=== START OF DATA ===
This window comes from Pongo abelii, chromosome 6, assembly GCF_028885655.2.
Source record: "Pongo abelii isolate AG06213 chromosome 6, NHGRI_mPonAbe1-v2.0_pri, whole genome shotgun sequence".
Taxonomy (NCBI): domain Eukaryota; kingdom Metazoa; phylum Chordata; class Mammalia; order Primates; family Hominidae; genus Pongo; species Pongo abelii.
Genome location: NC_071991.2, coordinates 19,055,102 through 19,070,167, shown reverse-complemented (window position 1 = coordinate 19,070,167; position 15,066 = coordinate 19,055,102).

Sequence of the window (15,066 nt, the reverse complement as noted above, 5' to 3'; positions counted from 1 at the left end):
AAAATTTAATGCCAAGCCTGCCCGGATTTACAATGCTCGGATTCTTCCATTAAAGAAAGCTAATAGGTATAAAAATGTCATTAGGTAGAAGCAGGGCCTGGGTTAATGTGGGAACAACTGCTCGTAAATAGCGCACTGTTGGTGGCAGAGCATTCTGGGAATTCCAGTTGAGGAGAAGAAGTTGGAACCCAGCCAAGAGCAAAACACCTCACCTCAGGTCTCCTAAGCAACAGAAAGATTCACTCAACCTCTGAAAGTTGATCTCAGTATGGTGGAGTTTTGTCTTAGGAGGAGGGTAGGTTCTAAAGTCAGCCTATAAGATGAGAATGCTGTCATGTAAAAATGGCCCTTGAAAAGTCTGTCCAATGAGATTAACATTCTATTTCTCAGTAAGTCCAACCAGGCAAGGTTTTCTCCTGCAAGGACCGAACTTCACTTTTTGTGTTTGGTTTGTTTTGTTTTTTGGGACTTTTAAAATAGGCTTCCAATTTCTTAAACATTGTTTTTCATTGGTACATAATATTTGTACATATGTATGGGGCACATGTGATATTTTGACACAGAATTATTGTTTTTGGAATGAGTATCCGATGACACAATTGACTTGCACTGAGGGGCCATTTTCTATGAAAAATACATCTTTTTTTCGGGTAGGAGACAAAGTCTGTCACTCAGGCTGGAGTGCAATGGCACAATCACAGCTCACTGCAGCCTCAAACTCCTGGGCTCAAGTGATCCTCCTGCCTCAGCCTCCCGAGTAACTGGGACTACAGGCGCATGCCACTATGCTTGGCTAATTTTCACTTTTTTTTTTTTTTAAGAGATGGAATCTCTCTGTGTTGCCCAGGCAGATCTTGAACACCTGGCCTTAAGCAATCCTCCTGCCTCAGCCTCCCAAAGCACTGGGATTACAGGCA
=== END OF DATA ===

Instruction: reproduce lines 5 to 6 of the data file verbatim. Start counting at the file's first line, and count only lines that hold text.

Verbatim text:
Sequence of the window (15,066 nt, the reverse complement as noted above, 5' to 3'; positions counted from 1 at the left end):
AAAATTTAATGCCAAGCCTGCCCGGATTTACAATGCTCGGATTCTTCCATTAAAGAAAGCTAATAGGTATAAAAATGTCATTAGGTAGAAGCAGGGCCTGGGTTAATGTGGGAACAACTGCTCGTAAATAGCGCACTGTTGGTGGCAGAGCATTCTGGGAATTCCAGTTGAGGAGAAGAAGTTGGAACCCAGCCAAGAGCAAAACACCTCACCTCAGGTCTCCTAAGCAACAGAAAGATTCACTCAACCTCTGAAAGTTGATCTCAGTATGGTGGAGTTTTGTCTTAGGAGGAGGGTAGGTTCTAAAGTCAGCCTATAAGATGAGAATGCTGTCATGTAAAAATGGCCCTTGAAAAGTCTGTCCAATGAGATTAACATTCTATTTCTCAGTAAGTCCAACCAGGCAAGGTTTTCTCCTGCAAGGACCGAACTTCACTTTTTGTGTTTGGTTTGTTTTGTTTTTTGGGACTTTTAAAATAGGCTTCCAATTTCTTAAACATTGTTTTTCATTGGTACATAATATTTGTACATATGTATGGGGCACATGTGATATTTTGACACAGAATTATTGTTTTTGGAATGAGTATCCGATGACACAATTGACTTGCACTGAGGGGCCATTTTCTATGAAAAATACATCTTTTTTTCGGGTAGGAGACAAAGTCTGTCACTCAGGCTGGAGTGCAATGGCACAATCACAGCTCACTGCAGCCTCAAACTCCTGGGCTCAAGTGATCCTCCTGCCTCAGCCTCCCGAGTAACTGGGACTACAGGCGCATGCCACTATGCTTGGCTAATTTTCACTTTTTTTTTTTTTTAAGAGATGGAATCTCTCTGTGTTGCCCAGGCAGATCTTGAACACCTGGCCTTAAGCAATCCTCCTGCCTCAGCCTCCCAAAGCACTGGGATTACAGGCA